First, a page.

Web Date: August 23, 2012
Glycosylation Linked To Cancer
Researchers have found that glycosylation of an important metabolic and regulatory enzyme helps cancer cells grow and thrive and that blocking the process reduces cancer growth and impairs tumor formation. The discovery of this previously unknown cancer-promoting mechanism points to a new drug target that could be exploited to fight cancer.
Modification of proteins with oxygen-linked β-N-acetylglucosamine (O-GlcNAc) groups helps regulate nutrient metabolism in cells, including cancerous ones. But how the process works has not been well understood. Now, carbohydrate chemist Linda C. Hsieh-Wilson and coworkers at Caltech, the Genomics Institute of the Novartis Research Foundation, and Agios Pharmaceuticals have found that one major interaction responsible for this regulatory process is the O-GlcNAcylation of a serine residue at a regulatory site in the metabolic enzyme phosphofructokinase 1 (PFK1).
Hsieh-Wilson discussed the work this week at the American Chemical Society national meeting in Philadelphia during a Division of Biological Chemistry symposium on 50 years of research support by the National Institute of General Medical Sciences. Her team also reports the findings in Science (DOI: 10.1126/science.1222278).
Gerald W. Hart of Johns Hopkins University School of Medicine, whose group discovered O-GlcNAcylation in the early 1980s, told C&EN that “O-GlcNAcylation has been found to be elevated in every cancer cell type examined to date, but its effects on the mechanisms underlying cancer cell etiology have yet to be elucidated. This paper could be a major breakthrough in our understanding of the regulation of cancer cell metabolism and likely represents a totally unexpected avenue for therapeutic development.”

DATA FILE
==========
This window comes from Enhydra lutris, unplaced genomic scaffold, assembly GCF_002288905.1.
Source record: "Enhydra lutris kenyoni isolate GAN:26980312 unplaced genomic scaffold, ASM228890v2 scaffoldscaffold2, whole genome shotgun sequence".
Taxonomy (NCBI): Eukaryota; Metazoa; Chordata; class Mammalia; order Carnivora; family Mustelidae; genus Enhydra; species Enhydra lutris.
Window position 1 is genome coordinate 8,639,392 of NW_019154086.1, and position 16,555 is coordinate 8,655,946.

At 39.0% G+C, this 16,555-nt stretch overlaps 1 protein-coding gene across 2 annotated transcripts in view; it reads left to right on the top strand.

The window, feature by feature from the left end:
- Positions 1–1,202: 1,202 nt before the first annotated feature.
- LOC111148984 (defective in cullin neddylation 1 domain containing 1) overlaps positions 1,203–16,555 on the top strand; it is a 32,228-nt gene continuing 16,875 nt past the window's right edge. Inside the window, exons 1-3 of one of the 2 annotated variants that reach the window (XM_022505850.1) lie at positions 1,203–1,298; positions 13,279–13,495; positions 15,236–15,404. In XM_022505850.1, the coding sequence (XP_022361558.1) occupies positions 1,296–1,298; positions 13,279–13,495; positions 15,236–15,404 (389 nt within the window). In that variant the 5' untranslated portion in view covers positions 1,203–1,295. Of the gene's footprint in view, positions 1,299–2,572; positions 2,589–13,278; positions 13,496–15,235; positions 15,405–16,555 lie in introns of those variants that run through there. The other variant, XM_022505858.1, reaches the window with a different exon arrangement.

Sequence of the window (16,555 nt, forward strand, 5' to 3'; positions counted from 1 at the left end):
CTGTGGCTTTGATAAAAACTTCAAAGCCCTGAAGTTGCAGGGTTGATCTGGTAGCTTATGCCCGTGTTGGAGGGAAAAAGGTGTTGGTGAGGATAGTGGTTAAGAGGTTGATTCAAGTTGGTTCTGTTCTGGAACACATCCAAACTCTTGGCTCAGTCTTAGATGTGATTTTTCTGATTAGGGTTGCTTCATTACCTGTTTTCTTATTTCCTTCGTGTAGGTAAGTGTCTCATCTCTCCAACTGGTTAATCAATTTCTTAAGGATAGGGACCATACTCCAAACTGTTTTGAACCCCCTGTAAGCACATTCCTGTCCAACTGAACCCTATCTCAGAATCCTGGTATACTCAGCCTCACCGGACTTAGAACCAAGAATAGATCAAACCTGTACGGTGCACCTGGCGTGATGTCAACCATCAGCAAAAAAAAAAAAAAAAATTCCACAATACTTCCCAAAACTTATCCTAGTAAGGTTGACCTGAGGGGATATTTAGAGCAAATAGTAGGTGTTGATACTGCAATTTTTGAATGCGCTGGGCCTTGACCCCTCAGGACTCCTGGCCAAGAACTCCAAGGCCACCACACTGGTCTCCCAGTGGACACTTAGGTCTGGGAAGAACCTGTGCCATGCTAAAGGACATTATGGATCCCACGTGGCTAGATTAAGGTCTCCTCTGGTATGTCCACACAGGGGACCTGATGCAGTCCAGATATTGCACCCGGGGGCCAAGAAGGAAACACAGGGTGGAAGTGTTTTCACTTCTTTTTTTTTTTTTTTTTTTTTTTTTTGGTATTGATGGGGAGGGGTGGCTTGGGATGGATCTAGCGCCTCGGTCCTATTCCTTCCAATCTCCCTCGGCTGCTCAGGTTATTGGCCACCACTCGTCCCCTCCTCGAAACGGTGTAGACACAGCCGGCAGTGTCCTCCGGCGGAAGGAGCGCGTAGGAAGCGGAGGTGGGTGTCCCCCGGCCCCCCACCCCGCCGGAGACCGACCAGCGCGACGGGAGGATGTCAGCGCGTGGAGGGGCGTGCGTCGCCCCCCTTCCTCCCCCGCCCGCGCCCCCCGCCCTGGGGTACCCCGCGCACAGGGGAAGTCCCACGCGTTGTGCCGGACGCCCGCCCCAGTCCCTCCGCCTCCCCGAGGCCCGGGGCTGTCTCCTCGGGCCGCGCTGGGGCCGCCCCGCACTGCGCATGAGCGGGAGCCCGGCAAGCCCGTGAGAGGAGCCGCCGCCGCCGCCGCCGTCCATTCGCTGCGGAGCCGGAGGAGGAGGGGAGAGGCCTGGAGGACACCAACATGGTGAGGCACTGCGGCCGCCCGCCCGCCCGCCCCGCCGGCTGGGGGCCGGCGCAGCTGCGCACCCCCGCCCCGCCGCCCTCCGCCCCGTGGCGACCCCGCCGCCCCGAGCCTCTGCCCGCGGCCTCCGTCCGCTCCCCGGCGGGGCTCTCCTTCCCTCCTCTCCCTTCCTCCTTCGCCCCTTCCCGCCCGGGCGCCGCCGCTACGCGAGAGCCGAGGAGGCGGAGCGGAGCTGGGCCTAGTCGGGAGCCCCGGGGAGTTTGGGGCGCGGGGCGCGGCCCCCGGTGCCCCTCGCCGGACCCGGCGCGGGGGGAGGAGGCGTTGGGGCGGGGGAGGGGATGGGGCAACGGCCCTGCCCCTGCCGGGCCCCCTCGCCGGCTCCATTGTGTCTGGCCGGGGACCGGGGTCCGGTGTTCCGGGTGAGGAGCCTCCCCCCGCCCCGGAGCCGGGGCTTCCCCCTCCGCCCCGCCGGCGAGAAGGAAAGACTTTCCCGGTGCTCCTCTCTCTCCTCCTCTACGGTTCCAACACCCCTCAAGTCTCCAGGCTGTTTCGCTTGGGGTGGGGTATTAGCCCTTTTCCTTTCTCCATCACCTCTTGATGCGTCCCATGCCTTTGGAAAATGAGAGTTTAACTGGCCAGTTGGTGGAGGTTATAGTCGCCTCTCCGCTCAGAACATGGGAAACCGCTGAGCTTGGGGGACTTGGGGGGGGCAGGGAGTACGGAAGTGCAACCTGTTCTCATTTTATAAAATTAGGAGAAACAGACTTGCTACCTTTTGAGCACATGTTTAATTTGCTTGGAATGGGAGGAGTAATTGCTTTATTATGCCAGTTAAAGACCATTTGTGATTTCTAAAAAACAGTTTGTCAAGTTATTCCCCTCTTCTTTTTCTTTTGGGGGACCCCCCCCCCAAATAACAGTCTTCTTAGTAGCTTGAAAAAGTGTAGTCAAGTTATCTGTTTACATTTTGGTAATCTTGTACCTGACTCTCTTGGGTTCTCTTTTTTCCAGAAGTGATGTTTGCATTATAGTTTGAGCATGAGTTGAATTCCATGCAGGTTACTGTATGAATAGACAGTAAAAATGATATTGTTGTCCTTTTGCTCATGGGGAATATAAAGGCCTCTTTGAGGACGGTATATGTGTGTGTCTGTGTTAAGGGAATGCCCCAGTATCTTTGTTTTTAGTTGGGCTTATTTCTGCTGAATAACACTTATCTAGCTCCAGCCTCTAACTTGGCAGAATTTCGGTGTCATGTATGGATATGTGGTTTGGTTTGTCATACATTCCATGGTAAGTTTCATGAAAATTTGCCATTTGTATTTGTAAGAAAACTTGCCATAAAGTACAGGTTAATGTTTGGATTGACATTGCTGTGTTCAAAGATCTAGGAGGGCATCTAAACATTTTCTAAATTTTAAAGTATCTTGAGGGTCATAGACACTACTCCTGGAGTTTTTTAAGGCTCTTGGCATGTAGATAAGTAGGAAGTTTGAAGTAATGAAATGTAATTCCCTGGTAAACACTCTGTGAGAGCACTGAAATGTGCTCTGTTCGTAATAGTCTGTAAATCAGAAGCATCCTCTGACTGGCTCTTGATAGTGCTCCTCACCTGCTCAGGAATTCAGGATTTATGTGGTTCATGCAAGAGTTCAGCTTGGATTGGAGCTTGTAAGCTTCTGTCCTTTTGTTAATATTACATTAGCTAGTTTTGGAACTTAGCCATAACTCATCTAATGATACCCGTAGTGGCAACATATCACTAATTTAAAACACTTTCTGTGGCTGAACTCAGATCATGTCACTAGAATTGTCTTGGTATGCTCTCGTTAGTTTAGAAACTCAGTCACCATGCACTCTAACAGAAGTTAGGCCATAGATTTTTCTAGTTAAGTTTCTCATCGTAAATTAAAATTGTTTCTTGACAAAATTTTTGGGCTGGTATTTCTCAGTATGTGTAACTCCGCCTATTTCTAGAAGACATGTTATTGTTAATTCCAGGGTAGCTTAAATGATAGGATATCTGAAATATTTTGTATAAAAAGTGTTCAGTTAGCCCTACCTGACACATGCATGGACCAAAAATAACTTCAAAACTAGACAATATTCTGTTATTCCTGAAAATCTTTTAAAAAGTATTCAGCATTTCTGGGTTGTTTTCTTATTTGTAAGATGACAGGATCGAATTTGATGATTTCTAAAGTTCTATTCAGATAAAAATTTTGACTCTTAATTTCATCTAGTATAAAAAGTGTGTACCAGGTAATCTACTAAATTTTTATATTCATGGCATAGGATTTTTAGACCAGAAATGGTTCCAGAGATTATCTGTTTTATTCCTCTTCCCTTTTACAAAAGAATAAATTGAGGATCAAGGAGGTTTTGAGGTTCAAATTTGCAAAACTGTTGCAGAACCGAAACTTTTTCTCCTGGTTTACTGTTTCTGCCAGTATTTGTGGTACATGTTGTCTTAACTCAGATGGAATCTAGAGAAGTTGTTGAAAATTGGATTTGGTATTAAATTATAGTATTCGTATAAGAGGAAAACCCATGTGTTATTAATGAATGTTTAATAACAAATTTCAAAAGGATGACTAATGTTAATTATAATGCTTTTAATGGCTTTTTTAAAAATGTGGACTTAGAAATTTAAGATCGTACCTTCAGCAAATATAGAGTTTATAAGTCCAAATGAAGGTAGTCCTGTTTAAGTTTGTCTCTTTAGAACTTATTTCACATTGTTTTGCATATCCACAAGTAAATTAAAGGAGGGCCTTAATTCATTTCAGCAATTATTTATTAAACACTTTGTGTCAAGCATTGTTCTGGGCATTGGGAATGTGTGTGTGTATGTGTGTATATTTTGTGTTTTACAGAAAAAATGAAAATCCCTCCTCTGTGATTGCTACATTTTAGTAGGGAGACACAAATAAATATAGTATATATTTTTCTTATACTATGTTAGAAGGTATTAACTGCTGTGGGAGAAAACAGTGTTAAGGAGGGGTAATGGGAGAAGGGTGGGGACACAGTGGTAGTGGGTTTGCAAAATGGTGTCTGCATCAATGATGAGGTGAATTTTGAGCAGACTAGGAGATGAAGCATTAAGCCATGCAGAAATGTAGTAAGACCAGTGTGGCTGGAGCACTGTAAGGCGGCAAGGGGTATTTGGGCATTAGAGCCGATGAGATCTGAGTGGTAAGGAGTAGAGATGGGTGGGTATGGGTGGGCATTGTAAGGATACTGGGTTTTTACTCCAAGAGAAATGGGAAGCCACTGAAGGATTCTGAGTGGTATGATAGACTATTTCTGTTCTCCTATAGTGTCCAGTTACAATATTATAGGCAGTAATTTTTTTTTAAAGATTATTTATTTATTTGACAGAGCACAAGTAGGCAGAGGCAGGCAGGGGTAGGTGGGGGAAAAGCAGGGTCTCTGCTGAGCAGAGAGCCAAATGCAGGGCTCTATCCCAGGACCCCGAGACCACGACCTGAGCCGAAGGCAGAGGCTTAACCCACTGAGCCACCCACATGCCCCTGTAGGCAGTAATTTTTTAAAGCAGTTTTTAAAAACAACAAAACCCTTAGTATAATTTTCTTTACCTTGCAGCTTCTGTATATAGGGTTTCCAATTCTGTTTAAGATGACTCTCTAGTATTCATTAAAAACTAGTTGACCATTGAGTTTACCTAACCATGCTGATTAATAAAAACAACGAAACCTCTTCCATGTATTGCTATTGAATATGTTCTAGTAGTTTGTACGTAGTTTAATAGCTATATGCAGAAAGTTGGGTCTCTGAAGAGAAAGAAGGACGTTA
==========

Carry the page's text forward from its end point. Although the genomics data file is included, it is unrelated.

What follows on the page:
Hsieh-Wilson and coworkers found that PFK1 is modified by O-GlcNAc under conditions of rapid tumor growth and that the modification inhibits PFK1 activity by blocking a binding site of an allosteric activator. “This results in a rerouting of metabolic flux toward the production of metabolites essential for DNA biosynthesis as well as antioxidants important for combating reactive-oxygen-species-mediated cell death,” Hsieh-Wilson said at the symposium. These processes support tumor growth. Interfering with PFK1 glycosylation thus represents a new anticancer strategy.
For their work, Hsieh-Wilson and coworkers used chemoenzymatic detection of sugars, computational modeling, and functional studies. The research “would not have been possible without the development of chemical tools for the detection and study of O-GlcNAcylation as well as computational methods for understanding the effects of the modification on protein structure,” she said.
O-GlcNAcylation expert Chad Slawson of the University of Kansas Medical Center told C&EN that the study represents “a major finding in the O-GlcNAc field and more significantly demonstrates the importance of posttranslational modifications besides phosphorylation in regulating protein function.”
The Hsieh-Wilson study puts O-GlcNAcylation “front and center in regulating cancer metabolism,” added oncogenic signaling specialist Mauricio J. Reginato of Drexel University College of Medicine.
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